Online voter registration might have made an election during COVID-19 easier, he said, but it’s not being considered for this year. In the future, it may be, he added.

Knoy said that allowing anyone with a COVID concern to register and vote absentee is “a good first step,” but she’s worried people won’t know about this option. Most new voters are young, national data shows, and they may not know how to navigate the process of requesting an absentee ballot or registration. Even small barriers, like obtaining postage, can keep people from voting or registering by mail, Knoy said.

New Hampshire was covered by Section 5 of the Voting Rights Act of 1965, Knoy pointed out. The section, which predominantly covered Southern states, required that changes to election laws in ten New Hampshire towns had to be approved by federal officials, in order to reduce unfair election practices. In 2013, a Supreme Court ruling struck down the provision.

However, a 2018 report by the New Hampshire Advisory Committee to the U.S. Commission on Civil Rights cited the need for easier voter registration in New Hampshire. “Certain registration procedures are inefficient and cumbersome, and could potentially impact the ability of voters from being able to vote on Election Day,” the report reads. “There should be, at a minimum, a mail-in option for residents and ideally, the ability for residents to update their registration online.”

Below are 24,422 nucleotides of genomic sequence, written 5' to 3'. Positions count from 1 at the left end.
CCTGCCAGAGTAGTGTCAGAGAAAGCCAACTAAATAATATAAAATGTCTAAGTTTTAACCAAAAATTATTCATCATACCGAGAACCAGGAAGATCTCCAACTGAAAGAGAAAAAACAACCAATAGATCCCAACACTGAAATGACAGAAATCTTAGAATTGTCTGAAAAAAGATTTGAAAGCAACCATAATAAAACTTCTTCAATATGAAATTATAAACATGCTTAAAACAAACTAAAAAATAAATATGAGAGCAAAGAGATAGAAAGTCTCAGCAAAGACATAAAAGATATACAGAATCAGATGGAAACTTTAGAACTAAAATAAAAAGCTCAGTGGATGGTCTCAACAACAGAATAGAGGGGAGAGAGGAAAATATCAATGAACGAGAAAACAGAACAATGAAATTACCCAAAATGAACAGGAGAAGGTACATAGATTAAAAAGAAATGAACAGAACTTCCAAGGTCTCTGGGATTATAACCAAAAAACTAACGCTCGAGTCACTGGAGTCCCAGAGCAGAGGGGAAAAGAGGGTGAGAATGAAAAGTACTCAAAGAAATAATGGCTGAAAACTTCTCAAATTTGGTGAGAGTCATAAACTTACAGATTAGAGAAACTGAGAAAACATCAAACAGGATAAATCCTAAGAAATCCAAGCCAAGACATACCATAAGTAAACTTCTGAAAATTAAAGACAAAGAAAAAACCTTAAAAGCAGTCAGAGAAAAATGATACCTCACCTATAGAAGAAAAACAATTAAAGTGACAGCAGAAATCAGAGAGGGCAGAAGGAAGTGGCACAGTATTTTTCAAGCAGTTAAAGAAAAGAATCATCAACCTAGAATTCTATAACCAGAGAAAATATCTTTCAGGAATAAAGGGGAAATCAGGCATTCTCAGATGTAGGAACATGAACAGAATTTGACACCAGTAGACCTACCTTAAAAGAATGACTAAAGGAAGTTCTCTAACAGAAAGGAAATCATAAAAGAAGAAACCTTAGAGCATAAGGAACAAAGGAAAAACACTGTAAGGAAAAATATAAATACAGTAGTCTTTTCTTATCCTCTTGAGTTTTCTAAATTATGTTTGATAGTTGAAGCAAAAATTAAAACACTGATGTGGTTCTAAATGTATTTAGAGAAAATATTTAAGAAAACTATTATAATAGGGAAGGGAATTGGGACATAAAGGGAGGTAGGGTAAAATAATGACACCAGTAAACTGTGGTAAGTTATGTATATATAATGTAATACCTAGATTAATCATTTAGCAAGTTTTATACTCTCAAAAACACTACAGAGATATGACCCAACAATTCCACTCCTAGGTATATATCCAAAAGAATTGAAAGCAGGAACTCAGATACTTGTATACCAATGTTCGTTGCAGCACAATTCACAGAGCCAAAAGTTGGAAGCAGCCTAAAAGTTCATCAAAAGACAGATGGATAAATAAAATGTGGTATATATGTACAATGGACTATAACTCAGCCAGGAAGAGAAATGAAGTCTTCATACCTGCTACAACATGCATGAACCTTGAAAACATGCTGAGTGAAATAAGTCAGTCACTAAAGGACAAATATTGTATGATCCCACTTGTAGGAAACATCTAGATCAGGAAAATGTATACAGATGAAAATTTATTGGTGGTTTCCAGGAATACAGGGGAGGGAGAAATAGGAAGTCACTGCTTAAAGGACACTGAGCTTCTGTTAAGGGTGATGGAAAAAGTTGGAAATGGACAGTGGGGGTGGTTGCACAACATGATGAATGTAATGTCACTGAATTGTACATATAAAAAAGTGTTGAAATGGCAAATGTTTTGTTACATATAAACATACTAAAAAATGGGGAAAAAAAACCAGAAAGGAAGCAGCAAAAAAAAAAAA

Thirty-nine states and Washington D.C. allow people to register to vote online. Of the states that do not allow online registration, New Hampshire is the only one to require in-person registration in front of the city or town clerk. That requirement means there’s less room for convenient voter-registration options, like going door-to-door to register people or allowing people to register at the Department of Motor Vehicles (DMV).

“None of that happens here,” Knoy said.

Voter registration closes six to 13 days before an election, and reopens at the polls (see more on voter registration deadlines here), so people should request mail-in registration ahead of time, Scanlan said. Voters can look up their registration status on the Secretary of State’s website.

Absentee ballots are usually available 30 days before the election, and this year the state aims to have them mailed out even earlier, Scanlan said. If someone has registered to vote absentee and not received a ballot by three weeks before the election they should contact their town clerk, he said. People can request absentee ballots until the day before an election at 5 p.m.

In addition to the expected increase in voting by mail, polls will be open for same-day registration. There’s no scenario where someone who wants to vote and can get to the polls would be unable to vote, Scanlan said.

“They will be able to vote and their vote will count,” he said. “Our objective is make sure everybody can safely exercise their right to vote.”

These articles are being shared by partners in The Granite State News Collaborative. For more information visit